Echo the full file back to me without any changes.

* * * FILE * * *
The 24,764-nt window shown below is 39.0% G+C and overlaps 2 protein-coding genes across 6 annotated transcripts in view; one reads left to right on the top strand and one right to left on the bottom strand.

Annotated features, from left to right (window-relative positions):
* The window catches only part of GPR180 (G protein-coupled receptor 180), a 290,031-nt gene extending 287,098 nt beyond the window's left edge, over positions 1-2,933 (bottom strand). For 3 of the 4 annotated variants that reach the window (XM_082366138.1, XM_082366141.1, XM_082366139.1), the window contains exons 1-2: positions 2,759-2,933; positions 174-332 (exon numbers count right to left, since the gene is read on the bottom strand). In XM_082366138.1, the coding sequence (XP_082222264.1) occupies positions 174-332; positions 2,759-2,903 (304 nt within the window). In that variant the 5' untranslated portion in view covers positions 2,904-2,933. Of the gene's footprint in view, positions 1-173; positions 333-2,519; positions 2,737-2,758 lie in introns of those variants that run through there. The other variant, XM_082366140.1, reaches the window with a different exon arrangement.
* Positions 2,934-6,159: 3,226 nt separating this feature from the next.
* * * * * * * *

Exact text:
The 24,764-nt window shown below is 39.0% G+C and overlaps 2 protein-coding genes across 6 annotated transcripts in view; one reads left to right on the top strand and one right to left on the bottom strand.

Annotated features, from left to right (window-relative positions):
* The window catches only part of GPR180 (G protein-coupled receptor 180), a 290,031-nt gene extending 287,098 nt beyond the window's left edge, over positions 1-2,933 (bottom strand). For 3 of the 4 annotated variants that reach the window (XM_082366138.1, XM_082366141.1, XM_082366139.1), the window contains exons 1-2: positions 2,759-2,933; positions 174-332 (exon numbers count right to left, since the gene is read on the bottom strand). In XM_082366138.1, the coding sequence (XP_082222264.1) occupies positions 174-332; positions 2,759-2,903 (304 nt within the window). In that variant the 5' untranslated portion in view covers positions 2,904-2,933. Of the gene's footprint in view, positions 1-173; positions 333-2,519; positions 2,737-2,758 lie in introns of those variants that run through there. The other variant, XM_082366140.1, reaches the window with a different exon arrangement.
* Positions 2,934-6,159: 3,226 nt separating this feature from the next.